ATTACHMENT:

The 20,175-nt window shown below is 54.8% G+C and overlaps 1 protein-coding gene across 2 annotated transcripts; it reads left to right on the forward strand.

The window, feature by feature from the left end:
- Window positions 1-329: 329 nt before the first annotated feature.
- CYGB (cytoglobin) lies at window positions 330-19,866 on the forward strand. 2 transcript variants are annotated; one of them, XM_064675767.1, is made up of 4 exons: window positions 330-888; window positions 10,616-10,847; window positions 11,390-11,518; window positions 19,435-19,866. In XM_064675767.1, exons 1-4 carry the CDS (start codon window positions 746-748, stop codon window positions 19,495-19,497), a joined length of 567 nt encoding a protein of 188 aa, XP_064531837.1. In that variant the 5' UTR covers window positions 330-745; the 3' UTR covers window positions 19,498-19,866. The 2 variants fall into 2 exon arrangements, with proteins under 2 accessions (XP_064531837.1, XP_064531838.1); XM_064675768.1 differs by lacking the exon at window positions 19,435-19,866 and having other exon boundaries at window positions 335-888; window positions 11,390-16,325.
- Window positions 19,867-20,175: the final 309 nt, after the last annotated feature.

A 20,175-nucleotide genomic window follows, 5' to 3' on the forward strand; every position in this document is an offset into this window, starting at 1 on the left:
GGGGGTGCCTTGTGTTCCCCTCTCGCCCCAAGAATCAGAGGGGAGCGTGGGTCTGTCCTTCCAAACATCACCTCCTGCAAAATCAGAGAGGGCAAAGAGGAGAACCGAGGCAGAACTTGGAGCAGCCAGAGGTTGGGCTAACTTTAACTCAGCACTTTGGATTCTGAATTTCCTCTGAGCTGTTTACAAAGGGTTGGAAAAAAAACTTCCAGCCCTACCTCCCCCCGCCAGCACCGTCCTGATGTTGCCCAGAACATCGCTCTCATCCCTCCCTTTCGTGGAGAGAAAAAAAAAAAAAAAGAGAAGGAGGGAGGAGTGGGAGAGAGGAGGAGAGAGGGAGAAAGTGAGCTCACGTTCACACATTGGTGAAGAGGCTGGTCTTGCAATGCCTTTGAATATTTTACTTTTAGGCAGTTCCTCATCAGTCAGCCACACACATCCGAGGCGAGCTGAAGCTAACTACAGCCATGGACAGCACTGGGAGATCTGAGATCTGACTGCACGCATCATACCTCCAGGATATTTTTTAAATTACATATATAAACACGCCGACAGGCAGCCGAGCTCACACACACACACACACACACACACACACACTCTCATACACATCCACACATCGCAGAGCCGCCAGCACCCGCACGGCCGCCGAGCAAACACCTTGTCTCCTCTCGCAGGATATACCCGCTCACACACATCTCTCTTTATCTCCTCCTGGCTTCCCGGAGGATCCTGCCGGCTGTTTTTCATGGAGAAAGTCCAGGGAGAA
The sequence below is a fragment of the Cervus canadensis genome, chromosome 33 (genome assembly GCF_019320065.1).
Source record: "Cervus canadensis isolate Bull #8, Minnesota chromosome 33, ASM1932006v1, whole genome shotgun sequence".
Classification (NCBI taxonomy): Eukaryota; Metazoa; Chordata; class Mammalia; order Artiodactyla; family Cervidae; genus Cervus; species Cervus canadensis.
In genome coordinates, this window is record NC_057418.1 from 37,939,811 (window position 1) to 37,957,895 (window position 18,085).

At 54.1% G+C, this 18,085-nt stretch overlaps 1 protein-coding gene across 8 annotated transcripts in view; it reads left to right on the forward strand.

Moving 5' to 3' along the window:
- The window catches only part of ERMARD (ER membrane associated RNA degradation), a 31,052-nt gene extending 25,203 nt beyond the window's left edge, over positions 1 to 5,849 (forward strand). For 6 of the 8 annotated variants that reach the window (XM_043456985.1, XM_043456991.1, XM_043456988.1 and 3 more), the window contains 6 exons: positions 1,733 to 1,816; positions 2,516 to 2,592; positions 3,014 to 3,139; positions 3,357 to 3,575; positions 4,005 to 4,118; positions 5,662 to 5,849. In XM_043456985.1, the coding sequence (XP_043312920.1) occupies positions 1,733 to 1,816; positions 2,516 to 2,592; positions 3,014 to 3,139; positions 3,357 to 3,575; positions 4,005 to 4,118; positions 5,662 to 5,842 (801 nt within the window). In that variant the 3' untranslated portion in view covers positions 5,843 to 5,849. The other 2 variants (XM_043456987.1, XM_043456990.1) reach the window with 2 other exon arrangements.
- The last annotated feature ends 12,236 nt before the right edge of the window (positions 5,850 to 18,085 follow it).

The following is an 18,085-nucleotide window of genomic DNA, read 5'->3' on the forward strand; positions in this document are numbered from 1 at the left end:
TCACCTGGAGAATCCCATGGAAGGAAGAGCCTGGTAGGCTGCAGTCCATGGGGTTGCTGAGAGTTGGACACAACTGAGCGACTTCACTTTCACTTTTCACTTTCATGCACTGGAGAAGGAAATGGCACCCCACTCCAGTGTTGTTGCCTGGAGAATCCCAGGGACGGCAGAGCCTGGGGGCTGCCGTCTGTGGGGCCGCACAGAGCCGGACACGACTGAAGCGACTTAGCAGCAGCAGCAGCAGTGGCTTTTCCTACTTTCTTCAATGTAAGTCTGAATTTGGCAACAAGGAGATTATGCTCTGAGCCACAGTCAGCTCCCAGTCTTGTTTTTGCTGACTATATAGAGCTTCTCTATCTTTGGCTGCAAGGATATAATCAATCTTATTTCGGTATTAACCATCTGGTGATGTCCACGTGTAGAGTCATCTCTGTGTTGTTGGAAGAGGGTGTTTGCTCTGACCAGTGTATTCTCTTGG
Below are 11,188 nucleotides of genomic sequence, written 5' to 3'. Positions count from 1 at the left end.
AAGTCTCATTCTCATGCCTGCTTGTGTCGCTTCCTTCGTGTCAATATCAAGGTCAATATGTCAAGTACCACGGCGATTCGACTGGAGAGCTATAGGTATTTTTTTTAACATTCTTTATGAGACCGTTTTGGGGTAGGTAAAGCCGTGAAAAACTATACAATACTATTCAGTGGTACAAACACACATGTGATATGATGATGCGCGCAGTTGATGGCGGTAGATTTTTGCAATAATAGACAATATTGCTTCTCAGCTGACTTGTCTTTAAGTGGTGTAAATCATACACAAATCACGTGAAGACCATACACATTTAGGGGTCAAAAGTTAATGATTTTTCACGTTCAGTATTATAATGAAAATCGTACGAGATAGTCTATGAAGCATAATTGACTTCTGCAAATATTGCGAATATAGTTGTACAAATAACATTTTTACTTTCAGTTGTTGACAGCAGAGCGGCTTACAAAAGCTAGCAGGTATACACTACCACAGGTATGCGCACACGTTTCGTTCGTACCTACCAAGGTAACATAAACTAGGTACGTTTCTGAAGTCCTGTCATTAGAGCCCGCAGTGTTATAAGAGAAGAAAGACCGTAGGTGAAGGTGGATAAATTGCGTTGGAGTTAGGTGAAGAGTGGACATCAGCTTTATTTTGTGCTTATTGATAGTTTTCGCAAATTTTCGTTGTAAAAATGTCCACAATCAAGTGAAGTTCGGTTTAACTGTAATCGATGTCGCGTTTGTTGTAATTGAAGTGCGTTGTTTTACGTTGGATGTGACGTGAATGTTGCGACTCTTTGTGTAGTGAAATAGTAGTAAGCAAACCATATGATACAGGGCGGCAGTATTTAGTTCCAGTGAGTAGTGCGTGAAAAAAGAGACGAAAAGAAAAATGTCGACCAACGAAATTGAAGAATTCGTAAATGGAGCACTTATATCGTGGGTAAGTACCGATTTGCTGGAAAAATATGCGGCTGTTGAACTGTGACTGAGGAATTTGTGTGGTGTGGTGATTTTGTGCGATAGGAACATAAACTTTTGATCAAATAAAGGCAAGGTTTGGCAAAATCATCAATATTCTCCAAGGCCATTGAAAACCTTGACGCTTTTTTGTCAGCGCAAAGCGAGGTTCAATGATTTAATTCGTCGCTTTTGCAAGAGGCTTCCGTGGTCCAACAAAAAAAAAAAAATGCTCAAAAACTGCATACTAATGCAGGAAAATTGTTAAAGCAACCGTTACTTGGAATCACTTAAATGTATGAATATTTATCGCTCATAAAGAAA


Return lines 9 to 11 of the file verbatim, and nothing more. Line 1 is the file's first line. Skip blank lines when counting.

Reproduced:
Source record: "Cervus canadensis isolate Bull #8, Minnesota chromosome 33, ASM1932006v1, whole genome shotgun sequence".
Classification (NCBI taxonomy): Eukaryota; Metazoa; Chordata; class Mammalia; order Artiodactyla; family Cervidae; genus Cervus; species Cervus canadensis.
In genome coordinates, this window is record NC_057418.1 from 37,939,811 (window position 1) to 37,957,895 (window position 18,085).